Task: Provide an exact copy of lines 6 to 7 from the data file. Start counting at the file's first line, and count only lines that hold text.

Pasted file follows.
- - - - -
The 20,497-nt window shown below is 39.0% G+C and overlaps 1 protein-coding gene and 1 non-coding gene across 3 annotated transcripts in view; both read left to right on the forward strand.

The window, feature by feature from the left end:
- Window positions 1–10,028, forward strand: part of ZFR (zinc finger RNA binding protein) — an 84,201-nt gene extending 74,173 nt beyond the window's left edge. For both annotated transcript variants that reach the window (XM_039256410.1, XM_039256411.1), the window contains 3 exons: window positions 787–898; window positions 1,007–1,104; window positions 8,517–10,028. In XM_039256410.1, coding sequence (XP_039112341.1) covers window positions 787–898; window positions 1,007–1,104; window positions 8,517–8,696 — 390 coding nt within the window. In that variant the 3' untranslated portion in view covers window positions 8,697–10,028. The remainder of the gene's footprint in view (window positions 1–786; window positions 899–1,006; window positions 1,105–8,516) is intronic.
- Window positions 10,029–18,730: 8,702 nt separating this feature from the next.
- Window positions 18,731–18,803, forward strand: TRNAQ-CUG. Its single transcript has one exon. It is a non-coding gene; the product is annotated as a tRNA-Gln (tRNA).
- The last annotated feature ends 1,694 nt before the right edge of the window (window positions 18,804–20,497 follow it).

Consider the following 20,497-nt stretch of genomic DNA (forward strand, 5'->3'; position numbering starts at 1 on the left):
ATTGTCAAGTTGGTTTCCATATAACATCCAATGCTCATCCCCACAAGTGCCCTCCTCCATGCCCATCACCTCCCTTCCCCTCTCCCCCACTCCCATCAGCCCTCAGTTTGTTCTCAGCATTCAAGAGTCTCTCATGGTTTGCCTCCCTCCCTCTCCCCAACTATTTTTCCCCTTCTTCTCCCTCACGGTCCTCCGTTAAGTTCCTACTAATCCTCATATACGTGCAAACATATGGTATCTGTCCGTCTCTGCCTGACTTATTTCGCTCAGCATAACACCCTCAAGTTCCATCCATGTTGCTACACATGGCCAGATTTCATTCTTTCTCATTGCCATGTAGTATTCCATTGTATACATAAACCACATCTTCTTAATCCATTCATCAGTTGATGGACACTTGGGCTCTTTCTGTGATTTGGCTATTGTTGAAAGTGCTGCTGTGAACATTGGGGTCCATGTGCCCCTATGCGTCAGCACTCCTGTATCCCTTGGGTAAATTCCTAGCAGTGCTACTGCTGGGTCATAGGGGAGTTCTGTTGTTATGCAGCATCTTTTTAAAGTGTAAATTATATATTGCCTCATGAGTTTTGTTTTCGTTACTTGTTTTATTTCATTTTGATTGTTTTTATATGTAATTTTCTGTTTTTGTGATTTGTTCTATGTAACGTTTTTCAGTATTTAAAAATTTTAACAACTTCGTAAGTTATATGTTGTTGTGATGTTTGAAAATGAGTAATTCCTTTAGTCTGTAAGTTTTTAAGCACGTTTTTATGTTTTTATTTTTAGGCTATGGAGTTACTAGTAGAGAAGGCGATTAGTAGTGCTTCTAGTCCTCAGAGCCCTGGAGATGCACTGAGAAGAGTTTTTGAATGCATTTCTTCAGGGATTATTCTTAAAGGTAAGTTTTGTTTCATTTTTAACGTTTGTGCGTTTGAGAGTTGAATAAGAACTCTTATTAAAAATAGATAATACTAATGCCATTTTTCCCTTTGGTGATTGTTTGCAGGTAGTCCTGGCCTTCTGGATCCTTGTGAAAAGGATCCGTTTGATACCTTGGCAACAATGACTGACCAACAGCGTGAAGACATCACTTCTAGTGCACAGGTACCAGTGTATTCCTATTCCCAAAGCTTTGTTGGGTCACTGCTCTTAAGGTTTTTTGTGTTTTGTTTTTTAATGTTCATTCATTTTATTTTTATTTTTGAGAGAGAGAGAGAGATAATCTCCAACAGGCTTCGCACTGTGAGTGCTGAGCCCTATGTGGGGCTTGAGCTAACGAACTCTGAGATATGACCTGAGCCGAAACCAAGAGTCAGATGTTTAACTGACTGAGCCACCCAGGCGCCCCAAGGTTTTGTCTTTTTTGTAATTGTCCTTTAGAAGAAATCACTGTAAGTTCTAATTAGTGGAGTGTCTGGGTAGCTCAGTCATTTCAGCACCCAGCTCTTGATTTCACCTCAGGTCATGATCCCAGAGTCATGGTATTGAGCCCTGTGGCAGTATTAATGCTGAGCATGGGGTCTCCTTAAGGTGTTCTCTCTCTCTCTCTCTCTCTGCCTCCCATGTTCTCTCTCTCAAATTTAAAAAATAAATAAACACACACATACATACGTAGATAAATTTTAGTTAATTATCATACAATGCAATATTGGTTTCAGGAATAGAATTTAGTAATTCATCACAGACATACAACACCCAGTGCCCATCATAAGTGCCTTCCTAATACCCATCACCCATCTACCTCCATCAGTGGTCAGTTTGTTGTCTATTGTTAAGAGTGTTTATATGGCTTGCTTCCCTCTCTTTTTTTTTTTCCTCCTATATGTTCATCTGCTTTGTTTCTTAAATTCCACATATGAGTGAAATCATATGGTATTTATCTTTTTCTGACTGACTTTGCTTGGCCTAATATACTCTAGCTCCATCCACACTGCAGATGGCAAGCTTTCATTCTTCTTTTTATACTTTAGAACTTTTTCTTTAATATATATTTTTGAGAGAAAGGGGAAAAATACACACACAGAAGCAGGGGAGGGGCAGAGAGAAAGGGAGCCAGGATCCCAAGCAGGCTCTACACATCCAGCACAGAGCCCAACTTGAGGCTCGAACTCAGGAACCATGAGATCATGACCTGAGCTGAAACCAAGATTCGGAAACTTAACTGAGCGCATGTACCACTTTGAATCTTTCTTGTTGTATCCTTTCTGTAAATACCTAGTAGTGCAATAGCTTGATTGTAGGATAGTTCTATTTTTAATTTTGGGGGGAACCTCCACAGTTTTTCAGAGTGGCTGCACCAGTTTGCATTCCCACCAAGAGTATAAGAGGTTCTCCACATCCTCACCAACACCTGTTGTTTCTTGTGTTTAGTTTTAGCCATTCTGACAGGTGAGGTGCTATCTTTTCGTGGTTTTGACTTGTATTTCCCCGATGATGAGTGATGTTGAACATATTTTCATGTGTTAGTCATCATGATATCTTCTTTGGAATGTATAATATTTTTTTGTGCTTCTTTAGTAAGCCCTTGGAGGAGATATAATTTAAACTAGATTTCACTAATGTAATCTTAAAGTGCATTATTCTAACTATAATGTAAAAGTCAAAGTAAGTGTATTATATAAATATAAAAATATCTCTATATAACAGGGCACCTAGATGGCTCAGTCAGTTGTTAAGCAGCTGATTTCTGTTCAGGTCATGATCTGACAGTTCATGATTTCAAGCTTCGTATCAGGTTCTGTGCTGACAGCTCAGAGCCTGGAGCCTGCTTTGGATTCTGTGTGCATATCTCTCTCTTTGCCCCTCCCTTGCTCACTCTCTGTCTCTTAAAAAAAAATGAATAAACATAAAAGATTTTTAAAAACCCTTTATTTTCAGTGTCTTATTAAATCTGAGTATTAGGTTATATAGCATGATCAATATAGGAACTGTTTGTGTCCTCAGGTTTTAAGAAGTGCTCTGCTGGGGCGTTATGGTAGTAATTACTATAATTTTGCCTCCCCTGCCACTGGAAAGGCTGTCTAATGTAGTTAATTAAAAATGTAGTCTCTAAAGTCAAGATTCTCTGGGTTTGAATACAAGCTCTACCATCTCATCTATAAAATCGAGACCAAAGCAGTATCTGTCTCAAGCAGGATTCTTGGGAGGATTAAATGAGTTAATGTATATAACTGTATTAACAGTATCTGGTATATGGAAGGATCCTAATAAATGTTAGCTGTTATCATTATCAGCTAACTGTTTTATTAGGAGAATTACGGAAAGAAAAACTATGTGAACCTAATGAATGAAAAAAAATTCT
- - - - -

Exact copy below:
- The last annotated feature ends 1,694 nt before the right edge of the window (window positions 18,804–20,497 follow it).

Consider the following 20,497-nt stretch of genomic DNA (forward strand, 5'->3'; position numbering starts at 1 on the left):